In both cases, for the most part, the markets focused more on economic fundamentals and corporate earnings and not on the political fallout of impeachment proceedings.  So, will Trump dodge the same bullet that Clinton did?  Conceivably, he can because of the strength in the economy, the jobs picture, and record closes in the stock market.  However, if a few Republicans unexpectedly support impeachment and he’s actually removed from office, the markets might take pretty good hit.  Why?  Because Trump (love him or hate him) is a business-friendly president and also because the market’s EXPECTATION is that he serves his first term fully and runs again in 2020.  Expectations in capital markets are fragile and when uncertainty hits home, investors lose confidence which can escalate fear and cause a “snowball” effect of sell pressure on stocks – don’t forget about the “machines” either and remember the main input in a trading algorithm is momentum – on the downside AND on the upside!

At Capstone, we think the chances of impeachment passing are extremely slim and if expectations are met, the markets in the short run should be fine. 

Looking a bit further down the road though we ask, are there bumps?  What about that recession that investors were clamoring about in August when the notorious “yield curve inversion” occurred in the bond market?  Let’s look back…In my August 14thmessage to clients, I explained that the inversion was a very strong predictor of a recession and of problems for the stock market.  Statistically speaking, the last five inversions eventually led to economic recessions, on average recessions occur 22 months following the inversion, and the S&P 500 has gained, on average, 12% one year after a 2 to 10 inversion.  Since the inversion in August the S&P 500, 4 months later, is up around 9.50% and staging a photo finish for this year…If history were to repeat itself, we could see more upside in 2020 but let’s recall that this indicator tells us that recessions have historically hit 22 months later and typically, because the stock market is a discounting mechanism, it’s likely that stocks would sell-off prior to the actual recession taking hold.  Does that put us in any danger going into the end of 2020?  Could be, but then we all know it can’t be predicted.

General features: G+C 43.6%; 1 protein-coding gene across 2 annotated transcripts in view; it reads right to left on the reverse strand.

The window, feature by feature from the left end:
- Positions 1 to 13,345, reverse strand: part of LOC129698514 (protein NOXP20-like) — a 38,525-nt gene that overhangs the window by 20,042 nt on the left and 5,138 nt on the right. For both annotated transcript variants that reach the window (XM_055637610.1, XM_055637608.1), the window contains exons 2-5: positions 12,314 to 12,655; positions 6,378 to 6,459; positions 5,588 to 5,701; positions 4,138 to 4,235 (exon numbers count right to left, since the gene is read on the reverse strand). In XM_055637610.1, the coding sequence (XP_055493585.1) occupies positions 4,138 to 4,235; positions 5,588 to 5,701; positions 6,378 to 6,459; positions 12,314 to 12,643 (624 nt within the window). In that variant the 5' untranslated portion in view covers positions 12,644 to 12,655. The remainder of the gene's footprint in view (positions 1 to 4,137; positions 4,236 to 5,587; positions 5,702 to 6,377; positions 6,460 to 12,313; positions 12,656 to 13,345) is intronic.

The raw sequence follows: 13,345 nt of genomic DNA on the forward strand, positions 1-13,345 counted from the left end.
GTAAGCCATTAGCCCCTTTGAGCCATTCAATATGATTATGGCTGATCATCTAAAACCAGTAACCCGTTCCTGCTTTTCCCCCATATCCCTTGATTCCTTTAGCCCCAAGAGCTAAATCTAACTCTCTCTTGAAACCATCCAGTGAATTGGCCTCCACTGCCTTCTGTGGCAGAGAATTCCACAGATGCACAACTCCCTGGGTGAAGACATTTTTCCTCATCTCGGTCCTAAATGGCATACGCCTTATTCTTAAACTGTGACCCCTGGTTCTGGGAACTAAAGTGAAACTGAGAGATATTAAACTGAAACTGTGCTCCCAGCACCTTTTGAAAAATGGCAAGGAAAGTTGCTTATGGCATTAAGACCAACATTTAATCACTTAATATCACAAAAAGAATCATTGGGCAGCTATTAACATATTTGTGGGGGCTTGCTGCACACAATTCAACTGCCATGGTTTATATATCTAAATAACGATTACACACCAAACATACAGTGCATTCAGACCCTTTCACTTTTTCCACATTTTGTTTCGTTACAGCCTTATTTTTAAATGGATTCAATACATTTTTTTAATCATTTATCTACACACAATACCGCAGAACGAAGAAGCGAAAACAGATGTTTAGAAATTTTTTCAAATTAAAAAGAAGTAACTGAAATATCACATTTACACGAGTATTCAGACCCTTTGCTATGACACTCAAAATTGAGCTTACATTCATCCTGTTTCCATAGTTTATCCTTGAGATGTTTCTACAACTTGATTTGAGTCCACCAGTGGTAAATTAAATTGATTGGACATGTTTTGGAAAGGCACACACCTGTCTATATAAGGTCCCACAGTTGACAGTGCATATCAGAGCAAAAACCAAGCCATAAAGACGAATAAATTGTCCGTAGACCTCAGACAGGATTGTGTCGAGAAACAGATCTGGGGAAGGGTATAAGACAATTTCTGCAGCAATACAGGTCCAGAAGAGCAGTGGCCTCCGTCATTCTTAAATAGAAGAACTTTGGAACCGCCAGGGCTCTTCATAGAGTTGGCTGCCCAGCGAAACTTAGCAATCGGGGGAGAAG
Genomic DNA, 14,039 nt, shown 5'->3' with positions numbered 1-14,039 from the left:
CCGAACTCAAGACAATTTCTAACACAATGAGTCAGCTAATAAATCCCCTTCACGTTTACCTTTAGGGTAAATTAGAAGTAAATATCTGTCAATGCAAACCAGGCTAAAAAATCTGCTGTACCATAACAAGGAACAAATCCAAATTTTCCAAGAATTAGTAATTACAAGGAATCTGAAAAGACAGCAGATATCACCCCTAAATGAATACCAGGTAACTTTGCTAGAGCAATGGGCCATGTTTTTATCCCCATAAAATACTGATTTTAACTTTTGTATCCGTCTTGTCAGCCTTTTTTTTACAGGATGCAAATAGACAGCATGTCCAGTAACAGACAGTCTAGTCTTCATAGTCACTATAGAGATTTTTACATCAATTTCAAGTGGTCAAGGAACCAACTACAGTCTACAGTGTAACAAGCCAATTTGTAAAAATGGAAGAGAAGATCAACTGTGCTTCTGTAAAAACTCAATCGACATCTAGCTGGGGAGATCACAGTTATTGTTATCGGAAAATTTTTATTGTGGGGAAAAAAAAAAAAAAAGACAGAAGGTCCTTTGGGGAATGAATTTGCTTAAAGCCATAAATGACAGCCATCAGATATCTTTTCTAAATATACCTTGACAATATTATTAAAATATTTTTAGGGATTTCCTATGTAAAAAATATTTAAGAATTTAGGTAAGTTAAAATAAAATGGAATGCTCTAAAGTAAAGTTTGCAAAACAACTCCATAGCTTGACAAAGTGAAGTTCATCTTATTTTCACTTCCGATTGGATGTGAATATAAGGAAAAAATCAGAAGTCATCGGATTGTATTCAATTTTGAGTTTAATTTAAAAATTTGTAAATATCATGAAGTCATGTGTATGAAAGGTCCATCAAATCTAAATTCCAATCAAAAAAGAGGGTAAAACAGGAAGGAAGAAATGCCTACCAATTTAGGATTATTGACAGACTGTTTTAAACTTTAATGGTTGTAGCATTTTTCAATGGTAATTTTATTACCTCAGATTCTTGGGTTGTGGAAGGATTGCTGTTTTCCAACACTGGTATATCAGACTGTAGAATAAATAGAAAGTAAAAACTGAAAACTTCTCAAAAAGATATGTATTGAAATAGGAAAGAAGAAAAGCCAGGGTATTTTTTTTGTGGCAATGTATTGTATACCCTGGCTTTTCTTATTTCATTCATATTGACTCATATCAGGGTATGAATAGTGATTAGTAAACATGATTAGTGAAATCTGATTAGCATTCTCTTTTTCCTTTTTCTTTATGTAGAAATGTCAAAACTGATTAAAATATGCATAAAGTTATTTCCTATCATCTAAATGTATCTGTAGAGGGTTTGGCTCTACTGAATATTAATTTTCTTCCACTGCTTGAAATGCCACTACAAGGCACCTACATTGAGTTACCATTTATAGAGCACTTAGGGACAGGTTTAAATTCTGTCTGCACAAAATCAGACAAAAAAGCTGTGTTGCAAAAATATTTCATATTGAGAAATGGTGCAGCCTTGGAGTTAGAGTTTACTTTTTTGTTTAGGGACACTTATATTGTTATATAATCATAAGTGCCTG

Market shocks and economic downturns don’t announce themselves.  They typically run us over and we never see them coming…This is why during bull markets, it is crucial to be on top on things in your portfolio and not to fall asleep at the wheel.  We never bring out the proverbial “coffee can” for our money, but we should be fine tuning our portfolios so that we can weather the next storm and make it successfully to the next new bull market.

Always remember that sooner or late markets will stall, recessions are just part of our investment lives, and, as always, we are investors for decades not days, weeks, or months.  Focus on the long-term and invest responsibly and you will have success.       

For any non-client of Capstone reading this post, if you’ve only been investing for a few years or within the last decade, you haven’t seen a FULL market cycle, or if you are a seasoned investor who hasn't made adjustments to “weather proof” your nest egg, call us for a free review.   We can be reached at (570) 587-7800 (office – direct) or 888-587-7526 (toll-free).  


(The opinions voiced in this material are for general information only and are not intended to provide specific advice or recommendations for any individual. All performance referenced is historical and is no guarantee of future results. All indices are unmanaged and may not be invested into directly. The economic forecasts set forth in this material may not develop as predicted and there can be no guarantee that strategies promoted will be successful. There is no guarantee that a diversified portfolio will enhance overall returns or outperform a non-diversified portfolio. Diversification does not protect against market risk.)